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EU seeks trade breakthrough with Latin America

By Laurence Peter
BBC News

Soybean production in Perez Millan, Argentina - file pic
Soya is among Latin America's biggest exports to the EU

The EU is to seek to revive stalled trade talks with Latin America at a summit in Madrid.

France and some other EU member states fear that a deal with South America's Mercosur trade bloc could hurt their farmers at a time of economic hardship.

A senior EU official said many EU and Mercosur products - industrial and agricultural - were so similar that there were big competition issues.

Argentina is an especially difficult market for EU farmers, he told the BBC.

The Mercosur group embraces Argentina, Brazil, Paraguay and Uruguay. Their negotiations with the EU were suspended in 2004.

Despite these difficulties, the EU is Latin America's second biggest trading partner and the biggest investor in the region.

In 2000-2009 the EU's exports to Latin America and the Caribbean (LAC) grew from 59bn euro (£50bn; $73bn) to 66bn, while imports grew from 54bn to 74bn, official EU data shows. Just over 6% of all the EU's external goods trade is with the LAC.

Market opportunities

The EU says it is backing Mexico's negotiations aimed at securing a binding global agreement on combating climate change. Mexico will host the next big conference on climate change, in Cancun in November-December.

Spanish PM Jose Luis Rodriguez Zapatero (left) and Chilean President Sebastian Pinera in Madrid, 17 May 10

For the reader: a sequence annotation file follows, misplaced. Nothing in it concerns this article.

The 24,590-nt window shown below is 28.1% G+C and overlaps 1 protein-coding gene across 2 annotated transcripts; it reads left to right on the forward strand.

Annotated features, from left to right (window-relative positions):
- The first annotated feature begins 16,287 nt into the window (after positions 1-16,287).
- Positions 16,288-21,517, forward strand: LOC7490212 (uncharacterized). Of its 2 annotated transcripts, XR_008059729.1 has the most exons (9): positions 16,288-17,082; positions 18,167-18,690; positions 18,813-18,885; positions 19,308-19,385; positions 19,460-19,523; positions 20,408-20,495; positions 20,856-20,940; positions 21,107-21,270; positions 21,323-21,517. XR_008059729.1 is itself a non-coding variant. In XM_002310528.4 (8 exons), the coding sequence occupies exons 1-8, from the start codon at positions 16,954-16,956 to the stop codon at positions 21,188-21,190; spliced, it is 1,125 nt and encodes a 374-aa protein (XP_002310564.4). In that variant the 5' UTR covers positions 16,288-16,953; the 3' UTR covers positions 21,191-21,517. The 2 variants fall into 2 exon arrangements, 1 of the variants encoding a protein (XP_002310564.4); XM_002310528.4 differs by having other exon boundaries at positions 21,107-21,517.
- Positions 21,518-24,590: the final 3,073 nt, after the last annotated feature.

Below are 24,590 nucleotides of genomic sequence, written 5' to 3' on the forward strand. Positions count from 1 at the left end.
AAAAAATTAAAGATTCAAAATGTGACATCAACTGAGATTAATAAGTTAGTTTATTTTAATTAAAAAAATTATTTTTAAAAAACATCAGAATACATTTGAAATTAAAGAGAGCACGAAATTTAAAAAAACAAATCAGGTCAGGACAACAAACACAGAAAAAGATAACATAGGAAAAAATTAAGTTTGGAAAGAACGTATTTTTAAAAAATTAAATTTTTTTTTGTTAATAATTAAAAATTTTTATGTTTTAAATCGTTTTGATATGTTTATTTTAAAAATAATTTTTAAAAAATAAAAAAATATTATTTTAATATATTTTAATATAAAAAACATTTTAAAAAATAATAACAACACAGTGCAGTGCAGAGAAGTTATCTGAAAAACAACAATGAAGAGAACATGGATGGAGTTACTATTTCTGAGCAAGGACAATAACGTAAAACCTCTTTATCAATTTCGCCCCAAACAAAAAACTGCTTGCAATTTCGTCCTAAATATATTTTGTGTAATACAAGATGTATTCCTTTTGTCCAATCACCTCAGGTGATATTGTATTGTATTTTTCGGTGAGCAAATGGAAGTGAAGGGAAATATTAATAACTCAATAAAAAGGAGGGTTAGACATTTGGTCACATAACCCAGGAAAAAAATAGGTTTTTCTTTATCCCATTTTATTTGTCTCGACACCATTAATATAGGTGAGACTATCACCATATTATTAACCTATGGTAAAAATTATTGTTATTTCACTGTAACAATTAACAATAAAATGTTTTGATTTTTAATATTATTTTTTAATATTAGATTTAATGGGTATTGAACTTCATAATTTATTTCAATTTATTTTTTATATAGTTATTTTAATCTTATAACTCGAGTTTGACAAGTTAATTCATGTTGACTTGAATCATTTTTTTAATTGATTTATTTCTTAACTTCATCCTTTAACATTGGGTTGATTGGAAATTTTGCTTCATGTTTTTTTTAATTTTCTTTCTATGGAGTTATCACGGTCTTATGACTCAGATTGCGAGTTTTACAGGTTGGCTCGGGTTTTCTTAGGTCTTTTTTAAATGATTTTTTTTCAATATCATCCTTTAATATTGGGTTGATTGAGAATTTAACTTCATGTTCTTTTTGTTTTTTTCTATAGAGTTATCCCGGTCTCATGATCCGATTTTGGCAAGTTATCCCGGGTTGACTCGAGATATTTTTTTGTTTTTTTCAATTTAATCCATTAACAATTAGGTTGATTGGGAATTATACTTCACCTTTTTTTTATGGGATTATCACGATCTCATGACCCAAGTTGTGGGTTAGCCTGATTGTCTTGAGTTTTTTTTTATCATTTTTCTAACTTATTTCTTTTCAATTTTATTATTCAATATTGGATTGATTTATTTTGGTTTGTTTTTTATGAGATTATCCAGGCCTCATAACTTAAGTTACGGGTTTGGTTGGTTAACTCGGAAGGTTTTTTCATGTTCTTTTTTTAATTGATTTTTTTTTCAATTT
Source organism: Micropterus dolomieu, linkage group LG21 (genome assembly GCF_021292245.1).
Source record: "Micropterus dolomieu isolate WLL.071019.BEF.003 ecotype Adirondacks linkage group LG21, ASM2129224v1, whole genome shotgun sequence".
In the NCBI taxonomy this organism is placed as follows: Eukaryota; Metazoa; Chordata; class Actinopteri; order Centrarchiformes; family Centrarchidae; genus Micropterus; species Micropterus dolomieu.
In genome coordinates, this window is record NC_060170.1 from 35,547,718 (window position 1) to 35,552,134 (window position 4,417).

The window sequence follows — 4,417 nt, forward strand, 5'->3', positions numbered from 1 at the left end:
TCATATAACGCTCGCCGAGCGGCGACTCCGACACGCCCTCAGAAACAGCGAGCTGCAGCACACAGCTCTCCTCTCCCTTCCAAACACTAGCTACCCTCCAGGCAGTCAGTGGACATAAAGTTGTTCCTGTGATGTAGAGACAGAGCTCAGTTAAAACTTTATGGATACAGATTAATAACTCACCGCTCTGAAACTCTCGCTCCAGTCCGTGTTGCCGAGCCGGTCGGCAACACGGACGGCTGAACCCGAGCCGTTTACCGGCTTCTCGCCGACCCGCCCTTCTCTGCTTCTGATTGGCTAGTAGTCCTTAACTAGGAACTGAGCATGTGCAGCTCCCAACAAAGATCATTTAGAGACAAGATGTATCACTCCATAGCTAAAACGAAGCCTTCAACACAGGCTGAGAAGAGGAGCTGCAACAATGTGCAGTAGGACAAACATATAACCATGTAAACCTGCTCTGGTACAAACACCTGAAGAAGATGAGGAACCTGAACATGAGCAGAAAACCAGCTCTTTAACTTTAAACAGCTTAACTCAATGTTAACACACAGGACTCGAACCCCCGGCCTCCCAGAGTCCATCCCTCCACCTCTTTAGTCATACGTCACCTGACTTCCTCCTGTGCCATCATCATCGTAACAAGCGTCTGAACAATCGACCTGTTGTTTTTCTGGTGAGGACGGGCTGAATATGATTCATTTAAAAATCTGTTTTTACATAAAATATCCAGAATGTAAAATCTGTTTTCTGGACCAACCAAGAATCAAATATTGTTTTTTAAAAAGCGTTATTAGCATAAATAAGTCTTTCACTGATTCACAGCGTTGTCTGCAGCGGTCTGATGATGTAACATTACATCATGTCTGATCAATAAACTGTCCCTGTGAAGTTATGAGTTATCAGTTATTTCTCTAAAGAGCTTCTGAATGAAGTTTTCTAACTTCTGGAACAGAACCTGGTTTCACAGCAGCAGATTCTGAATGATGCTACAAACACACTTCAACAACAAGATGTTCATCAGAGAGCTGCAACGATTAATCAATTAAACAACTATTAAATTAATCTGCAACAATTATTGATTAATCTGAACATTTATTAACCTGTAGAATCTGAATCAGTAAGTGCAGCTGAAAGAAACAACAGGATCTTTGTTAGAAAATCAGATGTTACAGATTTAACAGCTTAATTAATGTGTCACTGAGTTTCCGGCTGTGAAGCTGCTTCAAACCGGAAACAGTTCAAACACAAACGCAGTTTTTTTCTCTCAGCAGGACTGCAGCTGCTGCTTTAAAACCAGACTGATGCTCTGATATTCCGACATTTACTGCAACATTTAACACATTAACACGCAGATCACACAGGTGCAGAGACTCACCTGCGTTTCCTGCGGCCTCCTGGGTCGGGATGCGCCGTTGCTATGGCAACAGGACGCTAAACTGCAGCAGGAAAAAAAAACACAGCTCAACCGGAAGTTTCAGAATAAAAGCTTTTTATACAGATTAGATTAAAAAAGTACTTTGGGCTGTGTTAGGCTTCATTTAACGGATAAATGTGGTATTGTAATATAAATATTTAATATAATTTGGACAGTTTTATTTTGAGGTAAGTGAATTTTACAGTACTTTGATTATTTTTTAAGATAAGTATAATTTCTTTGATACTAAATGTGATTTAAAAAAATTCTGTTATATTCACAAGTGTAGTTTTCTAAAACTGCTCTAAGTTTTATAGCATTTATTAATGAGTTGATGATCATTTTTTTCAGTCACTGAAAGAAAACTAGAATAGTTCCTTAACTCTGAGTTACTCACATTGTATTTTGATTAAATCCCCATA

Spain's PM Zapatero (left) is steering the EU's negotiations in Madrid

Spain is keen to make progress with the LAC leaders in Madrid, as the current holder of the EU presidency and historically the dominant European power in the region.

EU-LAC summits take place every two years.

The Spanish Prime Minister, Jose Luis Rodriguez Zapatero, said that despite the economic crisis hitting his country he saw favourable conditions for Spanish firms to boost investment in Chile.

European telecom firms and banks are leaders in EU commerce with Latin America.

Peru's President Alan Garcia said Europe "has better chances to tap into Latin American growth harmoniously than with any other region of the world".

The EU hopes to sign free trade deals with Colombia and Peru, and conclude another trade agreement with Central American countries.

Notable absentees

Most Latin American leaders are expected at the summit, despite the threat of a boycott over the invitation extended to the Honduran President, Porfirio Lobo.

Mr Lobo, who came to power after the military overthrew his predecessor, will not now attend the summit.

The Venezuelan President, Hugo Chavez, will also miss the summit, as will Italy's Prime Minister Silvio Berlusconi and UK Prime Minister David Cameron.

In 2009 machinery and vehicles accounted for almost half of EU exports to the LAC, while food and drink accounted for a third of imports.

The main EU exports were medicine, ships, aircraft, cars, vehicle components and petrol, while the main imports were soya beans and their residues, crude oil, coffee, bananas and copper.

Germany was by far the largest exporter to the LAC countries in 2009, at 18.5bn euro, or 28% of the total, followed by Italy (8.7 bn or 13%), France and Spain.

Brazil was the leading destination for EU exports - 21.6bn euro, or 33% of the total, followed by Mexico.



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